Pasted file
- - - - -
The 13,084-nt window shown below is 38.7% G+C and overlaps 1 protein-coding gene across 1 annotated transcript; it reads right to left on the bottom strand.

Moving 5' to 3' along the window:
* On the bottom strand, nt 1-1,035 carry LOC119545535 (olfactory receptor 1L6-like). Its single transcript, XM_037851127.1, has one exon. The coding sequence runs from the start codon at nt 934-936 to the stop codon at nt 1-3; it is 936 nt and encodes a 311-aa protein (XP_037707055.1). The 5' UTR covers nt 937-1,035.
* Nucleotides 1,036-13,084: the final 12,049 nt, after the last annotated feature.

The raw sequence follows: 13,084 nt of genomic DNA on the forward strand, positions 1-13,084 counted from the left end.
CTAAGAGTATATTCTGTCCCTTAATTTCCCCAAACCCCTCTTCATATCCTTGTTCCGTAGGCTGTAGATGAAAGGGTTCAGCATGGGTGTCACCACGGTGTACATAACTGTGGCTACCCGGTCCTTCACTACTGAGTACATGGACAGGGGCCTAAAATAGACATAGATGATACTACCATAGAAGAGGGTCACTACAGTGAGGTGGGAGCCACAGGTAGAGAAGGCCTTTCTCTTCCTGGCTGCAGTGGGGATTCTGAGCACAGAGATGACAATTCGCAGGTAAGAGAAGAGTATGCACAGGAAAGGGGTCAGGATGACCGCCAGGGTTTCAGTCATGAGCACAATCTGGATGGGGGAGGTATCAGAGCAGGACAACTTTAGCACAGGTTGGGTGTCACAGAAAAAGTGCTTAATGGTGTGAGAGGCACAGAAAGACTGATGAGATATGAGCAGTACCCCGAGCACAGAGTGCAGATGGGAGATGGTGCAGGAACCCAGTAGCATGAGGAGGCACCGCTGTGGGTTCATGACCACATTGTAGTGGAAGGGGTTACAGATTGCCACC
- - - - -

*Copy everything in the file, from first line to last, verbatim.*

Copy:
The 13,084-nt window shown below is 38.7% G+C and overlaps 1 protein-coding gene across 1 annotated transcript; it reads right to left on the bottom strand.

Moving 5' to 3' along the window:
* On the bottom strand, nt 1-1,035 carry LOC119545535 (olfactory receptor 1L6-like). Its single transcript, XM_037851127.1, has one exon. The coding sequence runs from the start codon at nt 934-936 to the stop codon at nt 1-3; it is 936 nt and encodes a 311-aa protein (XP_037707055.1). The 5' UTR covers nt 937-1,035.
* Nucleotides 1,036-13,084: the final 12,049 nt, after the last annotated feature.

The raw sequence follows: 13,084 nt of genomic DNA on the forward strand, positions 1-13,084 counted from the left end.
CTAAGAGTATATTCTGTCCCTTAATTTCCCCAAACCCCTCTTCATATCCTTGTTCCGTAGGCTGTAGATGAAAGGGTTCAGCATGGGTGTCACCACGGTGTACATAACTGTGGCTACCCGGTCCTTCACTACTGAGTACATGGACAGGGGCCTAAAATAGACATAGATGATACTACCATAGAAGAGGGTCACTACAGTGAGGTGGGAGCCACAGGTAGAGAAGGCCTTTCTCTTCCTGGCTGCAGTGGGGATTCTGAGCACAGAGATGACAATTCGCAGGTAAGAGAAGAGTATGCACAGGAAAGGGGTCAGGATGACCGCCAGGGTTTCAGTCATGAGCACAATCTGGATGGGGGAGGTATCAGAGCAGGACAACTTTAGCACAGGTTGGGTGTCACAGAAAAAGTGCTTAATGGTGTGAGAGGCACAGAAAGACTGATGAGATATGAGCAGTACCCCGAGCACAGAGTGCAGATGGGAGATGGTGCAGGAACCCAGTAGCATGAGGAGGCACCGCTGTGGGTTCATGACCACATTGTAGTGGAAGGGGTTACAGATTGCCACC